Judge dismisses lawsuit against lawyer over Chesapeake legal fees

Dan McDonald speaks at a church in 2014 about his mass tort lawsuit against Chesapeake Energy.
Dan McDonald speaks at a church in 2014 about his mass tort lawsuit against Chesapeake Energy. Star-Telegram archives

A lawsuit that accused attorney Dan McDonald of cheating another lawyer out of his share of the legal fees in the $51 million Chesapeake Energy settlement has been dismissed.

State District Judge Dana Womack signed an order Wednesday shutting down the litigation in which attorney Jim Ward was seeking up to a third of the millions in legal fees stemming from the Chesapeake case.

Womack’s order dismisses the litigation with prejudice, meaning that Ward is barred from filing a similar lawsuit in the future. It is not clear from court records whether Ward and McDonald reached a settlement.

Allen Pennington, the attorney representing McDonald, declined to comment. Attorneys in Amarillo and Oklahoma City representing Ward did not return phone calls from the Star-Telegram seeking comment.

In May, McDonald announced the settlement of his massive lawsuit against Chesapeake, once the face of the Barnett Shale gas drilling boom. In about 400 lawsuits representing more than 13,000 clients, McDonald accused Chesapeake of deducting higher-than-necessary production costs from royalty checks.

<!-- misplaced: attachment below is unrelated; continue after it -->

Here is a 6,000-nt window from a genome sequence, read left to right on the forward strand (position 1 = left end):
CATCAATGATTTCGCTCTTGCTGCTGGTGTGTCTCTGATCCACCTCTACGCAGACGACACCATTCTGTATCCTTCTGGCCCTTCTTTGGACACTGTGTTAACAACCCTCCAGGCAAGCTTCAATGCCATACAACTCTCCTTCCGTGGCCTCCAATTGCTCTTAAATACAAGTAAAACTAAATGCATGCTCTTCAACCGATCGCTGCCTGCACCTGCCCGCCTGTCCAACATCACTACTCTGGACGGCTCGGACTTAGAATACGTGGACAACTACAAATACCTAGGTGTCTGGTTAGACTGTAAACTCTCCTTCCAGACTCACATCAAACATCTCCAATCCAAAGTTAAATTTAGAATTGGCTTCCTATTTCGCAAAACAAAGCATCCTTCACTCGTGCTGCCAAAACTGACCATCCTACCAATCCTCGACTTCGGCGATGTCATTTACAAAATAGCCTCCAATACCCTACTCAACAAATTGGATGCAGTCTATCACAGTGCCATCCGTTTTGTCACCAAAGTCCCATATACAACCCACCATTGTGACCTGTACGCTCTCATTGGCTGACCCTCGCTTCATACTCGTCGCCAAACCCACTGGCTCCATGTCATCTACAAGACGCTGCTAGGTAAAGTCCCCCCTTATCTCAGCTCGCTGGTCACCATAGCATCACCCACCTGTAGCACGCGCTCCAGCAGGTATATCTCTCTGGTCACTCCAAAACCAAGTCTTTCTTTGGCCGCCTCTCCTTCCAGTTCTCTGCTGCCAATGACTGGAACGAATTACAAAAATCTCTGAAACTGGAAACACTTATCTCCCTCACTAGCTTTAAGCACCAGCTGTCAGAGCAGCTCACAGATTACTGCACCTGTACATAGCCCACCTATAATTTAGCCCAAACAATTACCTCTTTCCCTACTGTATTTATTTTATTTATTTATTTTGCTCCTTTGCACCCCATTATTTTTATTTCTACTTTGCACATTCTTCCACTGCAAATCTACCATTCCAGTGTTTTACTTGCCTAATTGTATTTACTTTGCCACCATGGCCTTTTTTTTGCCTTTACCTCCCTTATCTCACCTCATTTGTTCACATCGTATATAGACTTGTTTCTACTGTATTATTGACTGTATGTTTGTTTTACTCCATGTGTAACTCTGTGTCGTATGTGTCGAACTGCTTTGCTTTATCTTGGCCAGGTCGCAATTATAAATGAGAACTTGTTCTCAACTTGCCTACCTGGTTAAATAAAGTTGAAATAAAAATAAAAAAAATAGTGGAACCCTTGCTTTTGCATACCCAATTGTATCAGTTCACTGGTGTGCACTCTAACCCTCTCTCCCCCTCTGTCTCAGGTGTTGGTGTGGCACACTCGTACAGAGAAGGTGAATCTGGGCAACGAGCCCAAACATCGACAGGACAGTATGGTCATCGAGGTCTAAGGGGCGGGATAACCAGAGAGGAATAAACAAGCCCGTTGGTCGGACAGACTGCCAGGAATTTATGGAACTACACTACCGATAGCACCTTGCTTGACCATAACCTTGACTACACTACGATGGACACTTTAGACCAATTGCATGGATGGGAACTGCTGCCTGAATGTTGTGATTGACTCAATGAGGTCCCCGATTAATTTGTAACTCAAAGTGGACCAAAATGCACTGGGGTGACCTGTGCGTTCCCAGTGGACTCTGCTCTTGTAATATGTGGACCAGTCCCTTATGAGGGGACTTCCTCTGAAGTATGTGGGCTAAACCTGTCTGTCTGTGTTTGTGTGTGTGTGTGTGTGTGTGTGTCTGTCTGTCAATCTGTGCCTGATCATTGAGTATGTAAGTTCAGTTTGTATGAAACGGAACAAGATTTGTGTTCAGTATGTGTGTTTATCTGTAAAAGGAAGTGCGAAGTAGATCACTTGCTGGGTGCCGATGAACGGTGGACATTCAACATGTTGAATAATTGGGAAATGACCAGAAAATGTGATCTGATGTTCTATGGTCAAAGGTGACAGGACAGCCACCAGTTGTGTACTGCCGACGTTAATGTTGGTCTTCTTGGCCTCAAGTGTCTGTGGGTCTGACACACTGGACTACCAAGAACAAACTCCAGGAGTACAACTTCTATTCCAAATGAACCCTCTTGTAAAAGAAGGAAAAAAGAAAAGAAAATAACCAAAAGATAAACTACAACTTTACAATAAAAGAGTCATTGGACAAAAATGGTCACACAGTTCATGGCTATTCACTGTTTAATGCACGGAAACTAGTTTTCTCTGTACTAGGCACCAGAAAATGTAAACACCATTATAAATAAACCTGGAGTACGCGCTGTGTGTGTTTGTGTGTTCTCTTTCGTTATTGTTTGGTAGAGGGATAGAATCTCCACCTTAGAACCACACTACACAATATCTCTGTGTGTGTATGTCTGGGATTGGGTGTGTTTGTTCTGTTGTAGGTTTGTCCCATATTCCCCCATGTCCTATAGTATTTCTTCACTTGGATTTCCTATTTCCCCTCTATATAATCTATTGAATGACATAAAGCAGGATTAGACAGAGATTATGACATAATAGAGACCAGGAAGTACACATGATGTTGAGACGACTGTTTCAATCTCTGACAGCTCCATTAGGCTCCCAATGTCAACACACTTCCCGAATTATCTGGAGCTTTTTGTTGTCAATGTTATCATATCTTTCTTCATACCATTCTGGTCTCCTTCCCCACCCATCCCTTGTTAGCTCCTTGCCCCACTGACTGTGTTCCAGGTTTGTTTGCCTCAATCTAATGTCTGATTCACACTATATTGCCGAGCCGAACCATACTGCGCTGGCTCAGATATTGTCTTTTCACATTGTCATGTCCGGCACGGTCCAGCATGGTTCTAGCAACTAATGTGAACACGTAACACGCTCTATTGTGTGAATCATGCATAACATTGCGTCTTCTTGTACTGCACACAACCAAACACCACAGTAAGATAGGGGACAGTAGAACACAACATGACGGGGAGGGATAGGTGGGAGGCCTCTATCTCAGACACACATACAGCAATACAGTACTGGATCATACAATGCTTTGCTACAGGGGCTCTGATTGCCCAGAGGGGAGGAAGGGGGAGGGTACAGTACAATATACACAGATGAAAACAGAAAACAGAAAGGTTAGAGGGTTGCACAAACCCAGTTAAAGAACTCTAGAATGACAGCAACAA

After years of legal wrangling, and on the eve of the first cases going to trial, about 90 percent of McDonald’s clients agreed in July to an out-of-court payout with Chesapeake. The attorneys got 39 percent of the prorated $51 million settlement, or about $19.9 million.

McDonald worked on the case with another Fort Worth law firm, Circelli, Walter & Young, which had reached a separate agreement on how to divide the legal fees. The Circelli firm was dropped from Ward’s lawsuit.

While Ward never appeared in court— and his name does not appear on any of the court documents — his lawsuit contended that McDonald could not have obtained the settlement without the “indispensable contribution” of him and his team of experts.

McDonald’s attorneys argued that an agreement Ward and McDonald signed in February 2014 was not enforceable when applied to the broader settlement. At best, Ward was due no more than about $113,500 from the limited number of clients he brought into the lawsuit. McDonald ceased having any contact with Ward by July 2014, court records say.

It was only after the Chesapeake settlement was announced that Ward, who runs his business out of his east Fort Worth residence and is only licensed to practice law in Alabama, came out of a “two-year hibernation,” a court filing said.

After Ward filed his lawsuit, $5.3 million was set aside in a trust fund until the issue was resolved. Womack released those funds the day she signed the order dismissing the lawsuit against McDonald.

Max B. Baker: 817-390-7714, @MaxbakerBB